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May 22, 2023

Final Version of Windows 10

On April 27th, 2023, Microsoft reminded us that version 22H2 of Windows 10 will be the last version of the product. Version 22H2 was released back on October 18th in 2022 and included several new feature updates to the operating system that’s been around since 2015. Although it’s not quite time to say goodbye to Windows 10, it’s important to know what this means for your home and business devices if you are running it.

Final Version and End of Life for Windows 10

Version 22H2 is confirmed to be the final version of Windows 10 for the Home, Pro, Pro Education, Pro for Workstations, Education, Enterprise, and Enterprise multi-session editions of the product. However, there is no need to panic as the end of life for Windows 10 isn’t occurring until October 14th, 2025. Until that point, Microsoft will continue to release security updates for the listed products ensuring that security vulnerabilities are patched. To clarify, a version in this case is considered a feature update which focuses on quality improvements for existing features and sometimes the introduction of new features. An update in this case is a smaller-scale patch that’s designed to fix bugs and eliminate security vulnerabilities. Typically, new versions are released once or twice a year, and updates are released regularly when new bugs or security vulnerabilities are discovered. But what does all of this mean for your home and work networks?

It's Time to Start Planning

Although Windows 10 will continue to be supported with security updates until October 2025, it’s never a bad idea to get ahead with planning for upgrading. Staying on top of new technology is a fundamental part of IT for both hardware and software, and having a good plan in place for when and how you’ll upgrade is essential. For example, IT infrastructure that is older than 3 years old is considered to be aging equipment, and not having a plan to replace that equipment when it’s no longer compatible can lead to a large, unexpected cost that you may not be prepared for. This is the same for software, the only difference being that it’s up to the developer when the software will no longer be updated and supported rather than a general rule of thumb. In either case, it’s important to know when equipment or software needs to be upgraded and plan for how the process of upgrading is going to go to ensure the smoothest implementation possible.

What to Expect with Windows 11

Windows 11 introduces many new features with the goal of maintaining familiarity and supporting hybrid work styles. In terms of security, it’s similar to Windows 10 in that it includes hardware, OS, application, and user security features. There are built-in security applications and baseline settings which are automatically configured on devices. One interesting new feature is Windows Hello for Business which replaces passwords with a PIN or biometric that’s locally stored on the device. When it comes to services, Windows 11 makes it easy to access popular services such as Windows 365 and Microsoft Teams. Windows 11 is also very customizable. You can pin applications to different locations on the screen in different sizes and save them as a “Snap Group” for easy to access multitasking. The start menu can be customized to pin and unpin applications that are commonly used, and you can even create a second desktop with the virtual desktop feature.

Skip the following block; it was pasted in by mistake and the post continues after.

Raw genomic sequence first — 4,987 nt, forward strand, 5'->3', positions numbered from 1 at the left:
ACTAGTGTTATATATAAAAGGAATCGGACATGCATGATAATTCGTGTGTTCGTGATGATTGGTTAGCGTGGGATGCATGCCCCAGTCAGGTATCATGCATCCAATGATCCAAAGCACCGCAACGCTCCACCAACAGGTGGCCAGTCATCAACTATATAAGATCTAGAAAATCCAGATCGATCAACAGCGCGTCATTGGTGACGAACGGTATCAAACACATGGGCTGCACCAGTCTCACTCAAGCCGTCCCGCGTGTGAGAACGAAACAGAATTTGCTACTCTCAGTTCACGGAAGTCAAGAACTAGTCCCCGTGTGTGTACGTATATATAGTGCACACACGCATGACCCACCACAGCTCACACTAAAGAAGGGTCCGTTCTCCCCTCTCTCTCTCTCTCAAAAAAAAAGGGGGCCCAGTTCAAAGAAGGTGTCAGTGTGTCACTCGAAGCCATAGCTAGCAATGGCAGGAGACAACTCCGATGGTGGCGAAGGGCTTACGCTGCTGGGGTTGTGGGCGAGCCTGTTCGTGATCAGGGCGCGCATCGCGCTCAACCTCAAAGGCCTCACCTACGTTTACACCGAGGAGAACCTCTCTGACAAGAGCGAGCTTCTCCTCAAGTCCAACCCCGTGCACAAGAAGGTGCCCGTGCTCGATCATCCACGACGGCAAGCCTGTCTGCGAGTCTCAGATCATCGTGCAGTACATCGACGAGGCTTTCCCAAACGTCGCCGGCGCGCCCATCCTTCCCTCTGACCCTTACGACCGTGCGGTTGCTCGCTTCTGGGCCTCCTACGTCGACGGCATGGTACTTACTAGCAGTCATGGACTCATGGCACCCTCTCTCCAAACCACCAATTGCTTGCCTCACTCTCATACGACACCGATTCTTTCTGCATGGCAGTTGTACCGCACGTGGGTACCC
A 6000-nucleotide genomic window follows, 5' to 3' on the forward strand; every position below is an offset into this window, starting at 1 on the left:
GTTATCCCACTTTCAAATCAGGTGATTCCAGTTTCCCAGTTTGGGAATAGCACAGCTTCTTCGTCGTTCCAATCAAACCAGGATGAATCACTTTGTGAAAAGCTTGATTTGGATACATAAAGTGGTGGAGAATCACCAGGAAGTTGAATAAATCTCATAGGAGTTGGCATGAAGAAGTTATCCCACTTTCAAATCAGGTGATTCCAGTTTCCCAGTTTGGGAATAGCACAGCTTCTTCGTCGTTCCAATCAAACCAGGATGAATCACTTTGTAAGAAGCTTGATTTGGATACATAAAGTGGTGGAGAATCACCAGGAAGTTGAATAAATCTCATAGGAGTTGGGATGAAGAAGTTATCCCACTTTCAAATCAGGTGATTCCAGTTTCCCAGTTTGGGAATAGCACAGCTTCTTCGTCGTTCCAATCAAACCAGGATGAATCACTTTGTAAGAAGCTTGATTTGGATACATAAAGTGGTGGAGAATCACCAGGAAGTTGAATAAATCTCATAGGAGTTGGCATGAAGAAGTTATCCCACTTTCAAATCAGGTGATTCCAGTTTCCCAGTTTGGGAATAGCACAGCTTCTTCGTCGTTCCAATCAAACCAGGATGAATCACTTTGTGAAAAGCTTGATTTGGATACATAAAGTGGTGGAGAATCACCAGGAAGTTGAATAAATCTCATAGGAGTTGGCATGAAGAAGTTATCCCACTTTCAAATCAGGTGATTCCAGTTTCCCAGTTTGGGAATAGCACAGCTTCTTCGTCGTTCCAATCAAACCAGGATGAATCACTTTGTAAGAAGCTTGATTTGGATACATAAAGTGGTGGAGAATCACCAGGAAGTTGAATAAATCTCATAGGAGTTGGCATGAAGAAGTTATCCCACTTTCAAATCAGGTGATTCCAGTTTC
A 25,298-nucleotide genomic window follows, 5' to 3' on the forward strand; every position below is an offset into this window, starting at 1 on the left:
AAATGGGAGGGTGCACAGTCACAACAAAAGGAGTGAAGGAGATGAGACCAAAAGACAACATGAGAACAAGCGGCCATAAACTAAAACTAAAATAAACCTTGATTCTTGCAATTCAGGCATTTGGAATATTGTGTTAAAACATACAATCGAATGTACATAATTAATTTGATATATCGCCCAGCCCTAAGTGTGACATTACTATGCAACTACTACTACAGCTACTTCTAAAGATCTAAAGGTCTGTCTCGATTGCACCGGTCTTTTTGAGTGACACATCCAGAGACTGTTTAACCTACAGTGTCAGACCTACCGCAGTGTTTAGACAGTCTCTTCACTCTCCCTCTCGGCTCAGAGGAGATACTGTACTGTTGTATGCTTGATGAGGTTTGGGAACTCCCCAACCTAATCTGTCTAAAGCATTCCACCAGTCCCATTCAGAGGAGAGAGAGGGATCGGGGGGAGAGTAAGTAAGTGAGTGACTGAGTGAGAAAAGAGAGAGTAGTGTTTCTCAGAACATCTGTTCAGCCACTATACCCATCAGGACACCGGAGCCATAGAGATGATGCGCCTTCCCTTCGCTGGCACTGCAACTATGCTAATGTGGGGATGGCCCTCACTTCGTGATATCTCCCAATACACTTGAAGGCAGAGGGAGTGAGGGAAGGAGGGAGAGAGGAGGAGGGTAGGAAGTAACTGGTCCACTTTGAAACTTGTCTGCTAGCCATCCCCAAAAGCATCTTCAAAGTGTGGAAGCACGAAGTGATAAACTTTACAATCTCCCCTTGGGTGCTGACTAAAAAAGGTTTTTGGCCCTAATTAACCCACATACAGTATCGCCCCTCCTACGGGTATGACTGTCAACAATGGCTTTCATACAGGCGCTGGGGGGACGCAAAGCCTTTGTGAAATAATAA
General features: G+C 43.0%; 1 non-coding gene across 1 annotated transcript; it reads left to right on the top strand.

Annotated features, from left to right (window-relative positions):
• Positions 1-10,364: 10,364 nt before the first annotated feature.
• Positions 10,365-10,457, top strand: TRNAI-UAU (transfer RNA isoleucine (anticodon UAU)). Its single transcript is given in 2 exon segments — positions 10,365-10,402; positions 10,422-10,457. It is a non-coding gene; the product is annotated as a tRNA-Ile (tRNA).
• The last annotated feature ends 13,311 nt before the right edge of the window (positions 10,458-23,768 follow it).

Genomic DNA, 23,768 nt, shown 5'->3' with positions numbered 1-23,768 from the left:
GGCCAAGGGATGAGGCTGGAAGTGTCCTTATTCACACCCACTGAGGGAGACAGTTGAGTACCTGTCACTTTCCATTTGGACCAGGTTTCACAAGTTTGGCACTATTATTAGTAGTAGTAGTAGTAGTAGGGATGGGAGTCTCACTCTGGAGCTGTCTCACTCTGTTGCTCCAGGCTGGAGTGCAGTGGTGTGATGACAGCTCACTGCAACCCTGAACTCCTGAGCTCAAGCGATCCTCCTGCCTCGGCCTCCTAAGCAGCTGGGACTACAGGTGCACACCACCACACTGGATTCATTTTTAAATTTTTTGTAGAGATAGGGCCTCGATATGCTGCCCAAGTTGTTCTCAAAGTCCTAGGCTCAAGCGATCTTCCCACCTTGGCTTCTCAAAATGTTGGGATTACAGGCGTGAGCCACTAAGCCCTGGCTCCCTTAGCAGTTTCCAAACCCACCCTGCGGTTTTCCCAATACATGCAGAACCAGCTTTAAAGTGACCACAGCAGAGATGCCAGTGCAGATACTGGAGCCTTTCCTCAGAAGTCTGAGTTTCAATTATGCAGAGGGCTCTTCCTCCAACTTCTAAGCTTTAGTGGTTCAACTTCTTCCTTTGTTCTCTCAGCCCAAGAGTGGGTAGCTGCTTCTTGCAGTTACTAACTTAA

Windows 11 is designed to be a natural transition from Windows 10 and improve upon the features you grew used to with it. If you want to see the full overview of what you can expect with Windows 11, see this article here.

Be sure to stay on top of your technology and start planning for Windows 10 end of support. Also, be sure to check out Windows Server 2012 End of Life if you’re currently running that version of Windows Server as the end of life for that product is in October 2023. If you have any questions about upgrading to Windows 11 or upgrading from Windows Server 2012, contact Rhyme’s IT team today.

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Sources: Microsoft Learn: Windows 10 Home and Pro | Microsoft Learn: Windows 10, version 22H2 end of support date updated | Microsoft Learn: What’s new in Windows 10, version 22H2 | Microsoft Learn: Windows 11 overview

About the author: Ryan Baars

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